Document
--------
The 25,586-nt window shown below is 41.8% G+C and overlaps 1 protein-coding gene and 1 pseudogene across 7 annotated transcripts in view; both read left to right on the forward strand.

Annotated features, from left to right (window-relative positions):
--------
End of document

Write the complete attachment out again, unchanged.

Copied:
The 25,586-nt window shown below is 41.8% G+C and overlaps 1 protein-coding gene and 1 pseudogene across 7 annotated transcripts in view; both read left to right on the forward strand.

Annotated features, from left to right (window-relative positions):